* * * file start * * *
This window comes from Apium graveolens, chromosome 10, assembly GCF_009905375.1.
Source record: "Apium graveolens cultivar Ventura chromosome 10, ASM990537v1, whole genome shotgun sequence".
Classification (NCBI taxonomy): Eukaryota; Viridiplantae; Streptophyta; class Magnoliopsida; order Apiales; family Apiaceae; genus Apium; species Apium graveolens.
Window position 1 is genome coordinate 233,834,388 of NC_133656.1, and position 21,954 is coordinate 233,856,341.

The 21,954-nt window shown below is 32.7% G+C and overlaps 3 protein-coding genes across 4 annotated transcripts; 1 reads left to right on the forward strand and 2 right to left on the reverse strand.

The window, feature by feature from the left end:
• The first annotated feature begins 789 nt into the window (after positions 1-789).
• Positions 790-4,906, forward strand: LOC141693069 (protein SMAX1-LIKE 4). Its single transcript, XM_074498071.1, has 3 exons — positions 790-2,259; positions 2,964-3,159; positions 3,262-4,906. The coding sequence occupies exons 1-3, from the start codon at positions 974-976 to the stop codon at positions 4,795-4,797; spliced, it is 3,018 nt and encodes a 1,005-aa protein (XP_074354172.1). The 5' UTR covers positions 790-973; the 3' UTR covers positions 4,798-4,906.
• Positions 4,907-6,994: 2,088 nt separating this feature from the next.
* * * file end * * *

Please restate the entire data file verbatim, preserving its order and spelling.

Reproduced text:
This window comes from Apium graveolens, chromosome 10, assembly GCF_009905375.1.
Source record: "Apium graveolens cultivar Ventura chromosome 10, ASM990537v1, whole genome shotgun sequence".
Classification (NCBI taxonomy): Eukaryota; Viridiplantae; Streptophyta; class Magnoliopsida; order Apiales; family Apiaceae; genus Apium; species Apium graveolens.
Window position 1 is genome coordinate 233,834,388 of NC_133656.1, and position 21,954 is coordinate 233,856,341.

The 21,954-nt window shown below is 32.7% G+C and overlaps 3 protein-coding genes across 4 annotated transcripts; 1 reads left to right on the forward strand and 2 right to left on the reverse strand.

The window, feature by feature from the left end:
• The first annotated feature begins 789 nt into the window (after positions 1-789).
• Positions 790-4,906, forward strand: LOC141693069 (protein SMAX1-LIKE 4). Its single transcript, XM_074498071.1, has 3 exons — positions 790-2,259; positions 2,964-3,159; positions 3,262-4,906. The coding sequence occupies exons 1-3, from the start codon at positions 974-976 to the stop codon at positions 4,795-4,797; spliced, it is 3,018 nt and encodes a 1,005-aa protein (XP_074354172.1). The 5' UTR covers positions 790-973; the 3' UTR covers positions 4,798-4,906.
• Positions 4,907-6,994: 2,088 nt separating this feature from the next.